To make a complete sentence, there must be a subject and a verb. A verb is a physical, mental or abstract action, and a subject is a noun, a person, place or thing, and any words that describe it. When it serves as the subject of a passage, the same noun is often used repeatedly. To eliminate this repetitiveness, a pronoun can be inserted to replace that noun, while still making sense grammatically. This allows for more variation in word choice. However, writers must be careful to use the correct pronoun.
Case refers to the way that a pronoun functions in a sentence, whether nominative, objective or possessive. Nouns can be both subjects and objects, so a pronoun must be able to take the form of either. In the phrase "she is a singer," “she” serves as the subject functioning in the nominative case. In the phrase "the superhero carried her," the pronoun “her” is an object in the objective case. Pronouns can also be in the possessive case, such as "your" in the phrase "that is your house."
The pronoun antecedent is the noun that the pronoun is replacing. The antecedent can be a masculine, feminine or neutral word, and it determines which pronoun should be used. For example, if the sentence states that “Jenny went to the store,” knowing that Jenny is a female, you could also write that “she went to the store.” If the subject was Jerry instead, you could replace his name with “he.” Finally, if the noun is of neutral gender, meaning that it is not clear whether the subject is male or female, substitute a word like “it” or “its.” Instead of saying that “the dog went to the store,” you could say that “it went to the store.”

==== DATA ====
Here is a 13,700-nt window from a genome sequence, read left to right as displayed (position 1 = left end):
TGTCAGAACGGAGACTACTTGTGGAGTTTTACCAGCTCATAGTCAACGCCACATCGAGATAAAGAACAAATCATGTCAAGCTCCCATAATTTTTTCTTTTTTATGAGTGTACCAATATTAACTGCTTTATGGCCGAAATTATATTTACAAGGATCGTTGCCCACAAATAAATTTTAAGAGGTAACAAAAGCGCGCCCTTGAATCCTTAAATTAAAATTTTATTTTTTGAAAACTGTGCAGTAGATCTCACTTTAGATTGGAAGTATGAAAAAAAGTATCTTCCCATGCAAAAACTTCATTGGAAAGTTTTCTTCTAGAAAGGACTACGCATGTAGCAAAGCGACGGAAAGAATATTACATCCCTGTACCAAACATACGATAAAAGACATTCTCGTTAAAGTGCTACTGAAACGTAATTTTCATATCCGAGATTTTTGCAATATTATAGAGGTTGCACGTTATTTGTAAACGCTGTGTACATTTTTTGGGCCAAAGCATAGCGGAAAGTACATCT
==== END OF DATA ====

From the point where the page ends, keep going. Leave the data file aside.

Just like gender, the number property of a pronoun depends on the antecedent. Number refers to how many there are, so if there is only one, a singular pronoun should be used. In the same example as gender, you might say that “he,” “she” or “it” went to the store. If there is more than one, a plural pronoun will replace the noun. “They” went to the store.
The property of person depends upon the point of view, or relationship between the speaker and the pronoun antecedent. First person personal pronouns, such as “I,” “me,” “mine,” “us” and “ours,” refer to the person, place or thing that is speaking. “I” went to the store. Second person pronouns, like “you,” “your” and “yours,” refer to the person who is being spoken to. Did “you” go to the store? Finally, third person, such as “he,” “she,” “it,” “they” and “them,” refers to who or what is being spoken about. “They” went to the store. “She” went to the store, too.
Writing since 2008, Marisa Hefflefinger's work has appeared on websites such as SuperGreenMe, Jennifer McColm and Character Odyssey. She holds a Bachelor of Science in English education and a Master of Arts in teaching literacy and language, and she is currently working on a Ph.D. in critical literacy and English education.